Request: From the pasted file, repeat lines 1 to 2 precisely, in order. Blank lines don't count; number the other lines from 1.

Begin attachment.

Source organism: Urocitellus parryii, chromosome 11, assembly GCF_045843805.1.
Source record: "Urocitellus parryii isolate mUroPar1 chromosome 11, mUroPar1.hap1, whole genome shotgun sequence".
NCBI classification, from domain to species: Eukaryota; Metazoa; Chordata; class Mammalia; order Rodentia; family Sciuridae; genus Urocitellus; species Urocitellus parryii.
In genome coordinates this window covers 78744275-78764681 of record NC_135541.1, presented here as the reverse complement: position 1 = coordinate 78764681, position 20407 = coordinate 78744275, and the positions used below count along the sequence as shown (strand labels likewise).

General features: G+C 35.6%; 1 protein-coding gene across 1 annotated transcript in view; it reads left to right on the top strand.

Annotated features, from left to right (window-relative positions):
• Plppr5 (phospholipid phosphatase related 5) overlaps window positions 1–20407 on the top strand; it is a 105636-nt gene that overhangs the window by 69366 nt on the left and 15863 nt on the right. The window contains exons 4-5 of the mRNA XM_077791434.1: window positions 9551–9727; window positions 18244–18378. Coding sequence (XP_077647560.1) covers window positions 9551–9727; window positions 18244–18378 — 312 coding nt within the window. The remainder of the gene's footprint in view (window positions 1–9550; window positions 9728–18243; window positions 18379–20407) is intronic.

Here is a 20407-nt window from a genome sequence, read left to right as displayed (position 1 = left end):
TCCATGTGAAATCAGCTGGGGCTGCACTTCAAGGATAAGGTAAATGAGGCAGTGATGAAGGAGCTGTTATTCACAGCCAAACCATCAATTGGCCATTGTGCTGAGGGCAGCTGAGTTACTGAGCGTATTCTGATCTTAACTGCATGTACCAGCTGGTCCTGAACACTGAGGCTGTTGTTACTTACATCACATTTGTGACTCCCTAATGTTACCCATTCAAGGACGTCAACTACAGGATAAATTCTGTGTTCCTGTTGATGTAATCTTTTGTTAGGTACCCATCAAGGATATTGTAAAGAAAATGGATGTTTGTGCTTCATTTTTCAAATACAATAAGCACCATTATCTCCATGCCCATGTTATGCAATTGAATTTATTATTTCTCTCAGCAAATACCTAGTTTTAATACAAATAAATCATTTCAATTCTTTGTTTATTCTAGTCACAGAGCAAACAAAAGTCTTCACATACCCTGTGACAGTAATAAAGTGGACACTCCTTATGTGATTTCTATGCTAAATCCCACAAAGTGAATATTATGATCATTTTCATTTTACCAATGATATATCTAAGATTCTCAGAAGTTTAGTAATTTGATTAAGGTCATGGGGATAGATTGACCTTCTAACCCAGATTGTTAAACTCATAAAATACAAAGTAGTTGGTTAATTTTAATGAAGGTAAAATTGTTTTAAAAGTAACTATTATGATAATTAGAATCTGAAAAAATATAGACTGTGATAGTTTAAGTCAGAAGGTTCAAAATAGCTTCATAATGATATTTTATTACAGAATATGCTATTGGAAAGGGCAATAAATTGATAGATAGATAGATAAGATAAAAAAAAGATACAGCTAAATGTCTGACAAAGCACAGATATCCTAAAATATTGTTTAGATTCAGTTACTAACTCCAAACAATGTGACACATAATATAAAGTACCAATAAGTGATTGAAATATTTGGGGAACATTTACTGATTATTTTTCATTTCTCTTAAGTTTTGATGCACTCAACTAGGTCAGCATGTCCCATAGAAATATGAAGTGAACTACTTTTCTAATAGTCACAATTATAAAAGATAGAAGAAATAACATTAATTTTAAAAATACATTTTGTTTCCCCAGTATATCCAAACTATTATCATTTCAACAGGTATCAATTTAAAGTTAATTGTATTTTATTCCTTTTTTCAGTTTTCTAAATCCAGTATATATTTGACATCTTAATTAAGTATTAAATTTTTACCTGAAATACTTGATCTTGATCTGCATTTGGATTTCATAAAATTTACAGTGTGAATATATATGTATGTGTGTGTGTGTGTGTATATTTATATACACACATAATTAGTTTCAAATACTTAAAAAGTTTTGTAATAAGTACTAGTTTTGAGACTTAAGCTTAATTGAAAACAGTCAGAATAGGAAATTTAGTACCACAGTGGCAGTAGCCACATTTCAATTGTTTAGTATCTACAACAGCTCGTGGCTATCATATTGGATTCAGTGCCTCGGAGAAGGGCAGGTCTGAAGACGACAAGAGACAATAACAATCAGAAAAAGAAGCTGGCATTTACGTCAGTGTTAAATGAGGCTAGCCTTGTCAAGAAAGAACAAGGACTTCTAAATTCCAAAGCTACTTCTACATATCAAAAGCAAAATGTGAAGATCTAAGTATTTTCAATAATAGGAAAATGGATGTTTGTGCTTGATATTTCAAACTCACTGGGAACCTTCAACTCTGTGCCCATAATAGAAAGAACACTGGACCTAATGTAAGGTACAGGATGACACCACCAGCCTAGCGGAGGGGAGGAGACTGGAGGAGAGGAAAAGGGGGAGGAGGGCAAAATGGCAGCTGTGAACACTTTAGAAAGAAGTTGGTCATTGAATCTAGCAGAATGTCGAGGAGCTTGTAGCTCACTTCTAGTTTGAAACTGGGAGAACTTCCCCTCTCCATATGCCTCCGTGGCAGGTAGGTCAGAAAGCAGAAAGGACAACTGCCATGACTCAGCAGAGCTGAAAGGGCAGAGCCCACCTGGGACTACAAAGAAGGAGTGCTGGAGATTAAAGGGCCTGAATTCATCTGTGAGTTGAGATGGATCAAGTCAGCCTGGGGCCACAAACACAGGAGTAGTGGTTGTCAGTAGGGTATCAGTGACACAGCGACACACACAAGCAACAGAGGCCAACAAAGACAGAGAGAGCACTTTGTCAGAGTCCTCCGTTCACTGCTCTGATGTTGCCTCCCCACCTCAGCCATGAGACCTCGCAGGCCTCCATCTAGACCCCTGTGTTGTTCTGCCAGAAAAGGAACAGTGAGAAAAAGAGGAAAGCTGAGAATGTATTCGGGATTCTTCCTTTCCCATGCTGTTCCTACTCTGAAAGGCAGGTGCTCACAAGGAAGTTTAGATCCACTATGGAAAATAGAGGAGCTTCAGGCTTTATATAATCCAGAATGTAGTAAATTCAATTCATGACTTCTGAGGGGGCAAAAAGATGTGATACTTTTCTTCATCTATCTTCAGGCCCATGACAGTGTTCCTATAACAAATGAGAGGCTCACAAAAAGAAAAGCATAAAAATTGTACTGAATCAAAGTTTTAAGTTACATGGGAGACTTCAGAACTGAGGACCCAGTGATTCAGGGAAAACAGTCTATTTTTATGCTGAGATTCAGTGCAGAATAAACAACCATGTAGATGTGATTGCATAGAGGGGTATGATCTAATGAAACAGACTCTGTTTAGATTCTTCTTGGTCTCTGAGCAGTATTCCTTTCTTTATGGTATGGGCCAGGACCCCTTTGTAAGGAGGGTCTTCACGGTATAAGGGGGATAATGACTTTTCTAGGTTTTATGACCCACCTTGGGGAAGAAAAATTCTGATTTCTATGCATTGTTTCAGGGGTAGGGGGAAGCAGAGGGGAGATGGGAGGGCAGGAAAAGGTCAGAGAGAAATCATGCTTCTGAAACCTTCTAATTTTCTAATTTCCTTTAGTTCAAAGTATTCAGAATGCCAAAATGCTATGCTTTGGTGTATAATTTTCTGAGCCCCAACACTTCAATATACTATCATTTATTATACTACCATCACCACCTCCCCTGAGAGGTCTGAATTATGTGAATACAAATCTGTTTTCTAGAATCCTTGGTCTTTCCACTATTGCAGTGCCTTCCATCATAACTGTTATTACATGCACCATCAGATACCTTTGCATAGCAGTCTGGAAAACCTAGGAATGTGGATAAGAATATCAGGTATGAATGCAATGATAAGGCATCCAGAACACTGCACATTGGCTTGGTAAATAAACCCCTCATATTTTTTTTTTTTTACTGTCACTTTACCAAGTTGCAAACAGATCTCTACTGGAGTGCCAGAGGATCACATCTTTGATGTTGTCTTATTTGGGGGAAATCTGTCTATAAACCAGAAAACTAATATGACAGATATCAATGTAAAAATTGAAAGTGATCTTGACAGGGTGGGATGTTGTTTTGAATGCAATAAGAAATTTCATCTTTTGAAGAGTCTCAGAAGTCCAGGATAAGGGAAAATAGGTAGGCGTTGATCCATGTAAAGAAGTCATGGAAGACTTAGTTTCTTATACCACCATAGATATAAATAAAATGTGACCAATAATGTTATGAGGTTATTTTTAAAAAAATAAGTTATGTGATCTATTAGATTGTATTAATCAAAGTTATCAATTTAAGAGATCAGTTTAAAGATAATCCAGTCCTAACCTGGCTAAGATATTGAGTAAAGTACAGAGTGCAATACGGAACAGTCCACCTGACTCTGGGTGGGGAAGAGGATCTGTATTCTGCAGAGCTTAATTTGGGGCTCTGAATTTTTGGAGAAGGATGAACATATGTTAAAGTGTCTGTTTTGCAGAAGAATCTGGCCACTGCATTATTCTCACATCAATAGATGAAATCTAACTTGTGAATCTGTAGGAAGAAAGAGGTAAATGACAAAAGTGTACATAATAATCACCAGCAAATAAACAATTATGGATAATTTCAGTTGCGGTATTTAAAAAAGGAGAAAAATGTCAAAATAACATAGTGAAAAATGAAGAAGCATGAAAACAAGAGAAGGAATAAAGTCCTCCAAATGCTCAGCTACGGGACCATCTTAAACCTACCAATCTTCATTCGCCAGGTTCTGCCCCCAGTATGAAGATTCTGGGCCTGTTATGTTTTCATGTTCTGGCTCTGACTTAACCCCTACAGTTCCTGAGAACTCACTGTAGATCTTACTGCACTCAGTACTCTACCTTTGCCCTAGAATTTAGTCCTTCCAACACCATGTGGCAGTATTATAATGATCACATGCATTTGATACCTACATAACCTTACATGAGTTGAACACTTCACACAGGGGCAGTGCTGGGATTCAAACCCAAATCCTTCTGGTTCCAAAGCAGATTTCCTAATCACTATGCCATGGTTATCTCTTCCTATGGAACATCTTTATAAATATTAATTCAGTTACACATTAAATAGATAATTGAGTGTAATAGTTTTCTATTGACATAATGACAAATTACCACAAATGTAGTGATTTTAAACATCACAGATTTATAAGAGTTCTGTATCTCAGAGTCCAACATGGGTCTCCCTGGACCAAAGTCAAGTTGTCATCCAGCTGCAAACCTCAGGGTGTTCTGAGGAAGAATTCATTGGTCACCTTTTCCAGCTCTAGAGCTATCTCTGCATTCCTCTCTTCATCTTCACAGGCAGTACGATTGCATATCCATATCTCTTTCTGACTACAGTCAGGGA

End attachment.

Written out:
Source organism: Urocitellus parryii, chromosome 11, assembly GCF_045843805.1.
Source record: "Urocitellus parryii isolate mUroPar1 chromosome 11, mUroPar1.hap1, whole genome shotgun sequence".